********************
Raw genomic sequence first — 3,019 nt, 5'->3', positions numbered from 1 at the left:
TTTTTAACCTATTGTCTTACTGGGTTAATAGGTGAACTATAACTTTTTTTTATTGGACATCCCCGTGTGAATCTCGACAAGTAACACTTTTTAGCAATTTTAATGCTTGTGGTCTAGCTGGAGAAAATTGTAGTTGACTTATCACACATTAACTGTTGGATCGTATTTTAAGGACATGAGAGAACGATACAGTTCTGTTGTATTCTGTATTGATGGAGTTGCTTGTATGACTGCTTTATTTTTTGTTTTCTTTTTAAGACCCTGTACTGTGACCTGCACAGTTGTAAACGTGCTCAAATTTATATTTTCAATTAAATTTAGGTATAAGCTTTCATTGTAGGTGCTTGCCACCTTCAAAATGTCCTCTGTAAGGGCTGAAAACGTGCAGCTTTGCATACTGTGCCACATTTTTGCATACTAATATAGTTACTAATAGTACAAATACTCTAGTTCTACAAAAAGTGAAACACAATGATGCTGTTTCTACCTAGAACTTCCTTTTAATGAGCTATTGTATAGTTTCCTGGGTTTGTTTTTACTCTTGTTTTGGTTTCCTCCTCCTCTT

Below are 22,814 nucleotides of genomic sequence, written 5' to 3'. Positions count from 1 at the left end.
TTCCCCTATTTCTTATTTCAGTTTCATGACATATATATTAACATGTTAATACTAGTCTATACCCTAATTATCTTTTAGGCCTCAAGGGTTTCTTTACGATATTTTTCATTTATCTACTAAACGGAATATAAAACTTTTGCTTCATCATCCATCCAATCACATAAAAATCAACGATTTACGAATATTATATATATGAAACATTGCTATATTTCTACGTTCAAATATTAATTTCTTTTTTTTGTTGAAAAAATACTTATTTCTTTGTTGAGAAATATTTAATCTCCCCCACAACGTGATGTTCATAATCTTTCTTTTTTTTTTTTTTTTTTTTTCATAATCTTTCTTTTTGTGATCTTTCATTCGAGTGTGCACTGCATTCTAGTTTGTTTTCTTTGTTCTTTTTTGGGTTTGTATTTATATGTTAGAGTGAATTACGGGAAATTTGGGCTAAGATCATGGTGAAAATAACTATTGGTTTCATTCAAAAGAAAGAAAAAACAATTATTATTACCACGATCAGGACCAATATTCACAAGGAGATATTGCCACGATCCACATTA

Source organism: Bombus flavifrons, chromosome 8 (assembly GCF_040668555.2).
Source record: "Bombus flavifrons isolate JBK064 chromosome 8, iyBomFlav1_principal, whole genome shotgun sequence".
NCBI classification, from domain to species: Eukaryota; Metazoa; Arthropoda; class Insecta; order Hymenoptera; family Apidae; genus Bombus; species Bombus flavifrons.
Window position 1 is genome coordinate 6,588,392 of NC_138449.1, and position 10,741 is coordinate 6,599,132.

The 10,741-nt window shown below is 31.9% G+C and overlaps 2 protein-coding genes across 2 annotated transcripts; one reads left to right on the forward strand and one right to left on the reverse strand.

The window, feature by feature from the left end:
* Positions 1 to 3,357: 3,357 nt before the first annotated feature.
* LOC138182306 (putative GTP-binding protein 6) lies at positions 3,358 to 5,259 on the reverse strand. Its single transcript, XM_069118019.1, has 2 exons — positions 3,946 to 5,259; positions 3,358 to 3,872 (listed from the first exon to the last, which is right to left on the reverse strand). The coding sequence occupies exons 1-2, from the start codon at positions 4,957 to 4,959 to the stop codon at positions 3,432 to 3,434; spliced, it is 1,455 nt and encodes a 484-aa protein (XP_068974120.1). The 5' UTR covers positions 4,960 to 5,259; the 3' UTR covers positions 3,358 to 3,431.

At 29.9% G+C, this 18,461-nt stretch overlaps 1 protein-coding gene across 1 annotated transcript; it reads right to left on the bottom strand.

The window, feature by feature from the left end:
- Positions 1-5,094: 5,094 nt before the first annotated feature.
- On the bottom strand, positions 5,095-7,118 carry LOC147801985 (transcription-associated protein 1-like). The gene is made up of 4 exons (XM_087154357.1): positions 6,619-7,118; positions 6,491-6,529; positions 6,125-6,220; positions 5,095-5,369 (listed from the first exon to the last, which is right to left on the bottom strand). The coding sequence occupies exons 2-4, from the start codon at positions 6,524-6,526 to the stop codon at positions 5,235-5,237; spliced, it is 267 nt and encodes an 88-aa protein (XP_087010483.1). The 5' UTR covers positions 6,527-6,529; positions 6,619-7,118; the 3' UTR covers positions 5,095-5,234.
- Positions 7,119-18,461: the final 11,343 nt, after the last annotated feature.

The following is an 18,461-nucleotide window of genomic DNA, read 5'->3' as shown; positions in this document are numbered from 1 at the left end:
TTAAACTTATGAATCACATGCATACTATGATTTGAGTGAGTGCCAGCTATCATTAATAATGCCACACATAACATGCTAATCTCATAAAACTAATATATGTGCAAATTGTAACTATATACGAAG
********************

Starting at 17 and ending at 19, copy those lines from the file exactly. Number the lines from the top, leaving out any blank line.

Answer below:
- Positions 7,119-18,461: the final 11,343 nt, after the last annotated feature.

The following is an 18,461-nucleotide window of genomic DNA, read 5'->3' as shown; positions in this document are numbered from 1 at the left end:
TTAAACTTATGAATCACATGCATACTATGATTTGAGTGAGTGCCAGCTATCATTAATAATGCCACACATAACATGCTAATCTCATAAAACTAATATATGTGCAAATTGTAACTATATACGAAG